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What Causes Financial Crises?

The Knowledge@Wharton
Published on September 25, 2018


One of the great ironies of the 2008 financial crisis is that it was sparked by a product created from a historically safe investment asset: residential mortgages. In the past quarter century, delinquency rates of single-family home mortgages hovered below 3% for the most part except for the time around the Great Recession, according to the Federal Reserve Bank of St. Louis. Then Wall Street bundled mortgages of various qualities into complex, opaque securities to be bought and sold, often using debt to turbo-charge the investment. When defaults began on Main Street, the tremors reached all the way around the world.

Today, the financial crisis seems like a footnote in history. But like other crises, it has sparked a period of soul-searching. What signs that a crisis was brewing did experts and regulators miss? Why didn’t regulatory reforms in the past prevent it? How could regulators stop another crisis from happening? What are the lessons from this and other meltdowns? These and other questions were the focus of a panel at the “Financial Markets, Volatility, and Crises: A Decade Later” conference held recently in New York by Wharton’s Jacobs Levy Equity Management Centre for Quantitative Financial Research.

While this year is generally acknowledged to be the 10th anniversary of the crisis, in actuality there is “no real consensus about when it all began,” said Wharton finance professor Richard Herring, who moderated the panel. Some point to 2006 as the start, when home prices peaked, while others think it began with the 2007 collapse of two Bear Stearns hedge funds that bet heavily on subprime mortgages. Perhaps it was when BNP Paribas froze withdrawals from $2.2 billion worth of funds in the same year. Still others have argued that “it was manageable until the Lehman … orderly liquidation,” Herring said. That was the start.

Whenever the crisis actually began, panellists said that it bore similarities to other Wall Street meltdowns of the past, such as the 1987 market crash and the 1998 collapse of the hedge fund Long-Term Capital Management. Time and again, the chase for a higher investment return, the creation of new, complex securities, the relative inexperience of young traders, the popularity of a new theory to make money and lagging regulations have brought the financial system to the brink.

Free Lunches and the Illusion of Safety

Bruce Jacobs, principal and co-founder of Jacobs Levy Equity Management, said that while the 1987 crash, Long-Term Capital Management and the 2008 credit crisis were different events, they had similarities. “The common theme is that the strategies promised to make investing safe,” he said. “There is an expectation of protection and safety and at the same time they were sold on the basis of higher returns. They become irresistible.” But these “free lunch strategies” later backfired.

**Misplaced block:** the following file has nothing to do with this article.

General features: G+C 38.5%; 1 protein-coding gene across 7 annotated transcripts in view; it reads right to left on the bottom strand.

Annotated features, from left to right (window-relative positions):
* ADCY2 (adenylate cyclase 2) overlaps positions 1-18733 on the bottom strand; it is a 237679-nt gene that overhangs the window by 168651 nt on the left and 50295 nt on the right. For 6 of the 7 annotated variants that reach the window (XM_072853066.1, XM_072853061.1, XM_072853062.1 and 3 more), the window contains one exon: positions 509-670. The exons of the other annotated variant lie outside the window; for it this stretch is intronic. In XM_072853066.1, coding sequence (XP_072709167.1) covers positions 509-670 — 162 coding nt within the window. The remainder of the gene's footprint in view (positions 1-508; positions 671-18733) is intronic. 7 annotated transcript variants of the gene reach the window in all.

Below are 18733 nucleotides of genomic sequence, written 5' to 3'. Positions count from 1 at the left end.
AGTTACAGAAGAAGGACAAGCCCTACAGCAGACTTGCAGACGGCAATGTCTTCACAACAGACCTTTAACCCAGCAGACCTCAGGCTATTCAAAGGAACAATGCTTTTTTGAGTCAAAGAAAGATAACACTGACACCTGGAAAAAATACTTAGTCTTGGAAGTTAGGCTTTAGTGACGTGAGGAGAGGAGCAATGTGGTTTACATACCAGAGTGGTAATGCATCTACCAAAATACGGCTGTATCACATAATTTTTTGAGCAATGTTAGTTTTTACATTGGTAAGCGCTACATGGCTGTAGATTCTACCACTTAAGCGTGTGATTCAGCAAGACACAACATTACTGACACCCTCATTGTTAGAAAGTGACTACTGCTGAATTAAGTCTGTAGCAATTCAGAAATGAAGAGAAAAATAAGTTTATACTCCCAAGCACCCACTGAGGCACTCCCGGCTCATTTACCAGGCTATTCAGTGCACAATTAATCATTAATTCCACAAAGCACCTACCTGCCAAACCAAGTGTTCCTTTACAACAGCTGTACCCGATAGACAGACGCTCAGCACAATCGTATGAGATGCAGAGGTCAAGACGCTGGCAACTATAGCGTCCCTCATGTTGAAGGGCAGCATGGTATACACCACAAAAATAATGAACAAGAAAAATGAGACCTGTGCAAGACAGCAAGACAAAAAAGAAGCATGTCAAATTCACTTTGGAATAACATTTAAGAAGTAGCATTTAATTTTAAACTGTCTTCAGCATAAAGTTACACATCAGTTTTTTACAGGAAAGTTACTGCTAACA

In the 1980s, belief in a trading strategy called portfolio insurance was supposed to take out risk. The strategy called for hedging against market downturns by short-selling stock index futures. Jacobs quoted Nobel laureate Robert Merton — who co-created the famed Black-Scholes-Merton calculation to determine fair pricing for options — as saying that if one literally traded continuously, all the risk would disappear because it is being shifted to someone else all the time. But practically speaking, Jacobs said, one can’t trade continuously in practice.

Portfolio insurance also can fail. “We all know what happened in 1987 — there was a major [stock market] crash, the largest one-day decline in the history of the U.S. markets, greater than the decline in 1929,” Jacobs said. It’s fine to shift risk to someone else, providing there are “counterparties on the other side willing to buy,” he said. But as many investors tried to shift risk at the same time, they could not find enough folks to take it off their hands. “The buyers were not there,” he said. “The markets became fragile. And the decline was over 20%.”

“Here, you have a high reward … and the expectation of lower risk. That is very hard to resist. This promise of low risk I will refer to as the illusion of safety.” said Bruce Jacobs.

Long-Term Capital Management, a hedge fund led by Nobel laureates, began operations on the premise that it would make money taking “very low risk [arbitrage] positions,” Jacobs said. For example, it would take advantage of securities that are not correctly priced relative to each other. But since the hedge fund only made a small return on its arbitrage positions, it piled on debt so it could bet bigger. In 1997, its debt was 30 times greater than its capital, according to the Federal Reserve. When its bets went south in 1998, 14 banks and brokerage firms pumped $3.6 billion in an arrangement orchestrated by the Fed to prevent a fire sale and harm other markets. The fund was later liquidated.